This post may contain affiliate links. Read my disclosure policy here.
Katy Butler is the teenage activist who successfully petitioned for the film rating of the movie Bully to be changed from R to PG13 thus allowing middle schoolers and teenagers to see the movie and for it to be viewed in schools.
Passionate about the cause because of her own experience of relentless bullying in middle school over her sexual orientation, Katy started a petition and inspired celebrities such as Ellen Degeneres to help pressure the Motion Picture Association (MPAA) of America’s ratings board to reduce the rating to PG13.
I spoke with Katy and asked her advice on how kids, parents, and teachers can take action today to reduce bullying.
How Kids Can Help
Katy’s number one action for kids being bullied is to TALK to someone NOW. Unfortunately, kids so often do not tell anyone that they are being bullied or tell the full story of what is happening.
In her own struggle with bullies, Katy herself did not admit to her parents what was going on. Fortunately, her parents did notice how upset she was about going to school and they took action.
Katy began to be bullied at 12 years old after she told her best friend that she was gay. Her friend betrayed her confidence and soon all the kids in their middle school mercilessly bullied Katy for being a lesbian.
I asked Katy if she regretted opening up to that friend and she said, “No, I don’t regret anything. It made me who I am today.”
To kids who are considering opening up about their sexual orientation, Katy encourages them to be true to themselves.
How Parents Can Help
Katy’s mother is a fabulous example of how parents can help their bullied children.
Katy is thankful to her parents for how they helped her.
She said her mother kept telling her over and over how much they loved her. Katy laughed and said she’d say, “yeah, yeah… I know, I know…” when her mom would tell her how nothing she could do would make them stop loving her. But that hearing it over and over was so powerful and eventually gave her the courage to come out to them as a lesbian.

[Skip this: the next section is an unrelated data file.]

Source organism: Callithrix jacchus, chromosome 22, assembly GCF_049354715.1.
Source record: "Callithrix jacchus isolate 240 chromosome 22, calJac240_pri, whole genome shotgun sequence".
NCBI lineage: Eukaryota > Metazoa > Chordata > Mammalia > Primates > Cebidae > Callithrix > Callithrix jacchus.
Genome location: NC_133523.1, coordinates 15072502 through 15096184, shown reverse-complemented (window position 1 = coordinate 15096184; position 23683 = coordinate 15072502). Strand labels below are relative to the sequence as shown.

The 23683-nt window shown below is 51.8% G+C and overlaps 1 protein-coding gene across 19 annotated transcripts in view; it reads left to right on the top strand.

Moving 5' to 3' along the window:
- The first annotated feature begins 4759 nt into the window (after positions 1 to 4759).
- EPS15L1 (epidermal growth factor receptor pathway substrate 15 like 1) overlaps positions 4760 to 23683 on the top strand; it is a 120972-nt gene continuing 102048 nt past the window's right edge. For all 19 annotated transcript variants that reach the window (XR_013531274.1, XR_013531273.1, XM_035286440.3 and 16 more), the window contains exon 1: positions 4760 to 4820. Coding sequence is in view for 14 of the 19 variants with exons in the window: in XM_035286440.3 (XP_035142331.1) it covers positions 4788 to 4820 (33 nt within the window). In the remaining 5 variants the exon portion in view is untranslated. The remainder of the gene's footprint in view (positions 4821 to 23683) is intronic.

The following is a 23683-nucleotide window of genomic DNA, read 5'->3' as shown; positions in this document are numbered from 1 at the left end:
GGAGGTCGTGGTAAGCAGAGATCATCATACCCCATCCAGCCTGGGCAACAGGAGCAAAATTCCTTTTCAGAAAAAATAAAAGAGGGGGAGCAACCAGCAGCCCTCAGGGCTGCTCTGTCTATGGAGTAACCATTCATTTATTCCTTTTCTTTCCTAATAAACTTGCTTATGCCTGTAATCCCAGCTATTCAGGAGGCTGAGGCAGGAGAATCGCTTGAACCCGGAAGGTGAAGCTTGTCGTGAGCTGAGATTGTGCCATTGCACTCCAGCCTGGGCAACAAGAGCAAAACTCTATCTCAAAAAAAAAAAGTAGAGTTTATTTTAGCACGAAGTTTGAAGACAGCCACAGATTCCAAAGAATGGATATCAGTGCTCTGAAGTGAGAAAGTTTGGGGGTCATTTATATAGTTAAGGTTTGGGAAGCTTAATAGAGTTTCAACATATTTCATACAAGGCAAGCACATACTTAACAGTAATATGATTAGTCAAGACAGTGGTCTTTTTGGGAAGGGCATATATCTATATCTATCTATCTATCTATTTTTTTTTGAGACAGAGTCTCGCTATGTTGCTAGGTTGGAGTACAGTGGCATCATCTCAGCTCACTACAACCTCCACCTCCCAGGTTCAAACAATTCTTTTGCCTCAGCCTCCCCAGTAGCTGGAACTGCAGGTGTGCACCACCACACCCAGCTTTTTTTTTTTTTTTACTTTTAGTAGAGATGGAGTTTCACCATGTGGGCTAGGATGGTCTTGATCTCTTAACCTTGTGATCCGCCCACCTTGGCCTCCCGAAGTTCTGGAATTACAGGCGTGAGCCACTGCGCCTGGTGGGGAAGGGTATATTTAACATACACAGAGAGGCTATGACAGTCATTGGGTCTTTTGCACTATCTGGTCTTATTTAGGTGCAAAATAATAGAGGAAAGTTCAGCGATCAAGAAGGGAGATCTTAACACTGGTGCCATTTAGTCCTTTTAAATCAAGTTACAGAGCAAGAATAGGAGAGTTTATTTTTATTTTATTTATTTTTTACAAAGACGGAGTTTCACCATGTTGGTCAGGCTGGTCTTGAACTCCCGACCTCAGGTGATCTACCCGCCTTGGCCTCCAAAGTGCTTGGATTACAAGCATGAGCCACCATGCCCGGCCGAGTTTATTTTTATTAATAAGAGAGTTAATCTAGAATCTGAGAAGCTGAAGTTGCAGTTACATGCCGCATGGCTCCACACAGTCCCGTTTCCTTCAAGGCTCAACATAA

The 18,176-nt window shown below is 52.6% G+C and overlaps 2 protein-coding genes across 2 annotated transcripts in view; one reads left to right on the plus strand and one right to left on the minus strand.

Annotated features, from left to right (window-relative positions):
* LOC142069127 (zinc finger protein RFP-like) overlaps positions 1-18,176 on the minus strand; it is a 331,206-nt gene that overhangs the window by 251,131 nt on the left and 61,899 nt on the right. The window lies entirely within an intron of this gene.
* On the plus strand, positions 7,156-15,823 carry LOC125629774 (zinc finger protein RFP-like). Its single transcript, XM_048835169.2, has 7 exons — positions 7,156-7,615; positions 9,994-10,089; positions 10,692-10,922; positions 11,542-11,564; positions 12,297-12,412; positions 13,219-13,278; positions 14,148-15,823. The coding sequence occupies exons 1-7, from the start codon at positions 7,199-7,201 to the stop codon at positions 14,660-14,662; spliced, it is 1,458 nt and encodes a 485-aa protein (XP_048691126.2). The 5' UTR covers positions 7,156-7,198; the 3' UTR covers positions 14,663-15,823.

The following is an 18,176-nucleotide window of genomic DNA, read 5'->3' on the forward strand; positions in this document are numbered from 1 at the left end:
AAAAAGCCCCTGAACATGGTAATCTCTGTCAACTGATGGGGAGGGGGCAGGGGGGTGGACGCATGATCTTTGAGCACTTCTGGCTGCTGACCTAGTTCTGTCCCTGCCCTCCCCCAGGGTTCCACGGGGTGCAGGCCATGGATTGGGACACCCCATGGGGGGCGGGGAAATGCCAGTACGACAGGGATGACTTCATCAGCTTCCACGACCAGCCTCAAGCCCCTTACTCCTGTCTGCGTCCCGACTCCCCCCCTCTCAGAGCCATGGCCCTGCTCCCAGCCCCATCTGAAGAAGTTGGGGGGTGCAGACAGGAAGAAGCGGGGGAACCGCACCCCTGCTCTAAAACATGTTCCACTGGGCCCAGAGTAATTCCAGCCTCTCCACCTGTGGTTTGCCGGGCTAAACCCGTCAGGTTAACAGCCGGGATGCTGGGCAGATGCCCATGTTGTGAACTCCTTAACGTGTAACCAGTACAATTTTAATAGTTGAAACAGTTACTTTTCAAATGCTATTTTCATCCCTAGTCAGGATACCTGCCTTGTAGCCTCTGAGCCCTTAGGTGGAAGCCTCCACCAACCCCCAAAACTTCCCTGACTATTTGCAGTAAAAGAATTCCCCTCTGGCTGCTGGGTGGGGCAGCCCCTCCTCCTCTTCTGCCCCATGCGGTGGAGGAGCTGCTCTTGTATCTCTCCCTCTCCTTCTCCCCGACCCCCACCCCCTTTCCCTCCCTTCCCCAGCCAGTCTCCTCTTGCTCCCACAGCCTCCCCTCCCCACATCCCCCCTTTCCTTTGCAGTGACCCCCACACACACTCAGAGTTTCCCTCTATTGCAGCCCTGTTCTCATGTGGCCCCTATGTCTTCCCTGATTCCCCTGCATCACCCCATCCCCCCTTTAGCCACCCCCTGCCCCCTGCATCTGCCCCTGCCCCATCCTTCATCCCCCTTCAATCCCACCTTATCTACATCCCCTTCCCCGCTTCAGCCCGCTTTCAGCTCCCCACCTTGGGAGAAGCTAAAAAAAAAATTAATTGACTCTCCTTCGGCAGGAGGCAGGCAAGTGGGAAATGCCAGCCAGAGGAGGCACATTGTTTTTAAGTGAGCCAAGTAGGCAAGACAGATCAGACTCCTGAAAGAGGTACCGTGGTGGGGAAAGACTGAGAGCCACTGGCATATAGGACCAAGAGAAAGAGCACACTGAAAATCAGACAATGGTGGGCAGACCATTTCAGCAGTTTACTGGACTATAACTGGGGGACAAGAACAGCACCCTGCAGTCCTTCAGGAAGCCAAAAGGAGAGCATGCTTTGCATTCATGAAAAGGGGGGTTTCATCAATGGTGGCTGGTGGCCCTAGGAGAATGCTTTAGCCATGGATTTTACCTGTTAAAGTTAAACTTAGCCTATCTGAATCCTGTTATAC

When I asked Katy if she thought her parents knew, she said…
“Yes, I’m sure they knew all along. But they waited for me to be ready to tell them. And I’m glad they did.”
While the first step for parents is showing and communicating their love, Katy’s parents also demonstrate the second critical step… take ACTION!
Even though Katy didn’t really tell her parents what was happening, they saw through her behaviour that she was suffering. They went to her teachers and school administrators to seek help. Unfortunately, they didn’t get the help they needed and eventually they took Katy out of that school and enrolled her in a different school where she is no longer bullied.
Katy and her family were fortunate to have the option to switch schools, and as she recognizes, not all bullied kids can change schools and nor should they have to.
How Teachers and School Administrators Can Help
Teachers have a tough job. No one, not even Katy, disputes that fact. With overflowing classrooms and overcrowded schools, teachers and school administrators are struggling to educate and keep kids safe.
Katy’s plea to teachers is to try to create a new tone of acceptance and promote equality in the classroom. While she realizes teachers are busy, she feels taking just a couple moments to check if a student is okay can make a huge difference.
Katy has noticed that one of the positive aspects of the Bully movie is that educators who have seen the film are recognizing and admitting their own mistakes.
Watch Bully on DVD
Bully comes out on DVD tomorrow, Tuesday, Feb 12th.
Watch this movie with your kids. Personally, I think kids ages 10 to 12 should watch with their parents. If you can get your teen to watch with you, it’s a great way to start discussions with them too. But whether they watch with you or not, all teenagers should see this film.
Order a copy of the DVD for yourself and at the same time, perhaps get a copy to donate to your school or public library.
Let’s stop bullying now!
For more information on bullying see our Anti-Bullying Resource Page.
Listen to My Interview with Katy Butler
Hear first hand Katy’s story and her advice on how we can all take action against bullying.
Leave a Comment